Air masses and fronts

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Airmasses

 

An airmass is a large body of air with relatively uniform thermal and moisture characteristics. Airmasses cover large regions of the earth, typically several hundred thousand square kilometers. Airmasses can be as deep as the depth of the troposphere or as shallow as 1 to 2 km.
Airmasses form when air remains over a relatively flat region of the earth* with homogeneous surface characteristics for an extended period of time. ( Canadian and Siberian plains, cool oceanic regions such as the North Atlantic and Pacific, deserts, such as the Sahara and the American southwest, and tropical oceanic regions including the equatorial Atlantic and Pacific, and smaller water bodies such as the Caribbean Sea and the Gulf of Mexico).

Polar air masses, containing little moisture and low temperatures move downward from the poles.  Air masses that form over water are generally moist, and those that form over the tropical oceans are both moist and warm. Because of the Coriolis effect due to the Earth’s rotation, air masses generally move across North America from west to east.  But, because of the differences in moisture and heat, the collision of these air masses can cause instability in the atmosphere.

Polar air mass is cold and tropical air mass is warm. When cold air mass and warm air mass blow against each other, the boundary line of convergence separating the two air masses is termed as front. When the warm air mass, moves upward over the cold air mass the front formed in such a situation is called warm front. On the contrary, when the cold air mass advances faster and undercuts the warm air mass and forces the warm air upwards, the front so formed is called cold front. The frontal surface of cold front is steeper than that of a warm front . A prevailing air mass in any region – polar, tropical, maritime or continental largely controls the regions general weather.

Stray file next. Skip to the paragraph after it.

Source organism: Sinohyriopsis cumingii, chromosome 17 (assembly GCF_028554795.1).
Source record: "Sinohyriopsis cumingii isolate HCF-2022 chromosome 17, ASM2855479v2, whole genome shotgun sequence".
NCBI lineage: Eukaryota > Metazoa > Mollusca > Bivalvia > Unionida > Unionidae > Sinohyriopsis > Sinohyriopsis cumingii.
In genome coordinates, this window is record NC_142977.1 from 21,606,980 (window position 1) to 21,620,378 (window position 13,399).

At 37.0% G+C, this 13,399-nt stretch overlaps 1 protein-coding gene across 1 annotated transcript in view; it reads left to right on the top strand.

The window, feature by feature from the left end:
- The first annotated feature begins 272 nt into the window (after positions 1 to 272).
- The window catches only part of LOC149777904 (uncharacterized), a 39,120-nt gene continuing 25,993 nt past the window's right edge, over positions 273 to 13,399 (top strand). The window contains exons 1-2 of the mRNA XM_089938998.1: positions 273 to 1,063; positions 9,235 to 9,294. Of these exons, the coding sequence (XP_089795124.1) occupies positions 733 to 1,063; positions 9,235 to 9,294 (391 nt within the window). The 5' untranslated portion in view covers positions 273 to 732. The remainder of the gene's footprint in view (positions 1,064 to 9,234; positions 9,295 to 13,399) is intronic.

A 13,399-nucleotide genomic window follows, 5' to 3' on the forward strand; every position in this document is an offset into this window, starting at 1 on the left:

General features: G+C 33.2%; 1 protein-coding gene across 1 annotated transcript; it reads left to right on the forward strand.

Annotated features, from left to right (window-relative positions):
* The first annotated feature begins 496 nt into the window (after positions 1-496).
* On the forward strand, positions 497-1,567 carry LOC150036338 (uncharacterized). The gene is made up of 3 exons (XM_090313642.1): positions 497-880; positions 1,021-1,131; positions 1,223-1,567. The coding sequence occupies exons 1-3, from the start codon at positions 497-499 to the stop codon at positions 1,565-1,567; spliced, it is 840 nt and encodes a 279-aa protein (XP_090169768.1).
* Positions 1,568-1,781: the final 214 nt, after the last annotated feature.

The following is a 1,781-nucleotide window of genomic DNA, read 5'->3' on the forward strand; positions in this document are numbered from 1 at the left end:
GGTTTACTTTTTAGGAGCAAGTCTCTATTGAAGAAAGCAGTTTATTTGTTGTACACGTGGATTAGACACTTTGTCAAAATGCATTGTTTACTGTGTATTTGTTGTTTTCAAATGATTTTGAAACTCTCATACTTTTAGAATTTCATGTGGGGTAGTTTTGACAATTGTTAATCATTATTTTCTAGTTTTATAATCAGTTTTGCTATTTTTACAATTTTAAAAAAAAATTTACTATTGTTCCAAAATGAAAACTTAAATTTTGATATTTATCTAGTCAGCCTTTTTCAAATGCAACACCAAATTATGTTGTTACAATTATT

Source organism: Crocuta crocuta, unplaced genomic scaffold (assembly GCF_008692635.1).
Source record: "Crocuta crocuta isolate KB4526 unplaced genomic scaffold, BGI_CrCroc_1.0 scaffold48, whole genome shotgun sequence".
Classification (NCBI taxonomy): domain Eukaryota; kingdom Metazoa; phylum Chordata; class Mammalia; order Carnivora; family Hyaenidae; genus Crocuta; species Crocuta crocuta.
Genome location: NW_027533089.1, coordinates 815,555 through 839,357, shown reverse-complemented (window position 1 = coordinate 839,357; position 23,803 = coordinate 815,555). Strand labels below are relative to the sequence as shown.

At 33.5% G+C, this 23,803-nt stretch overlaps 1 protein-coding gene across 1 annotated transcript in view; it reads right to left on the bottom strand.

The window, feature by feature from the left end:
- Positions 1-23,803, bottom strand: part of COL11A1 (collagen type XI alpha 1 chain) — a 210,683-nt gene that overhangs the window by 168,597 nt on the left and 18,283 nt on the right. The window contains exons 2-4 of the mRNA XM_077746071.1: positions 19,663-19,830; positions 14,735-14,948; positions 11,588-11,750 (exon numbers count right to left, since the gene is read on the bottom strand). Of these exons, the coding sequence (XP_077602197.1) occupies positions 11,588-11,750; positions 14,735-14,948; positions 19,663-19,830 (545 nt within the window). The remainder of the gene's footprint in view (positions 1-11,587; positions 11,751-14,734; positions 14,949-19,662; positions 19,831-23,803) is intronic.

Different air masses are:-

  1. Maritime tropical (mT)
    ii. Continental tropical (cT)
    iii. Maritime polar (mP)
    iv. Continental polar (cP)
    v. Continental arctic (cA).

Where ‘m’ stands for Maritime; ‘c’ stands for continental; ‘T’ stands for tropical; ‘P’ stands for polar and ‘A’ stands for arctic region.

Fronts

An important properties of air is that it is a poor conductor of energy. This means that when two different bodies of air come together, they do not readily mix. Rather, each body of air will retain its individual properties, and a boundary forms between them. When two large air masses meet, the boundary that separates them is called a front. Fronts represent fairly abrupt transitions between two large air masses. The warm, moist air might dominate an area hundreds of miles across, while in another part of the continent a cold, dry air mass holds sway over an equally large region. However, where the two air masses meet, the transition layer between them may be only a few tens of miles across, clearly a sharp transition between two massive bodies of air.

Fronts are recognized by the following properties:-

  • Sharp temperature changes over a relatively short distance. Sometimes change of 10 to 20 C may be observed.
  • Change in moisture content
  • Rapid shifts in wind direction
  • Pressure changes
  • Clouds and precipitation patterns

Types of Fronts:-

Warm Fronts: A warm front occurs when a warm air mass advances and replaces a cold air mass. On a weather map, a warm front is depicted as a red arc, with red semicircles pointing in the direction of the advancing warm air.

Cold Fronts :-A cold front occurs when a mass of cold air advances into a region of warmer air.

Stationary Fronts:- A stationary front forms when a cold front or warm front stops moving. This happens when two masses of air are pushing against each other but neither is powerful enough to move the other. Winds blowing parallel to the front instead of perpendicular can help it stay in place.

Occluded Fronts:- Sometimes a cold front follows right behind a warm front. A warm air mass pushes into a colder air mass (the warm front) and then another cold air mass pushes into the warm air mass (the cold front). Because cold fronts move faster, the cold front is likely to overtake the warm front. This is known as an occluded front

 

 

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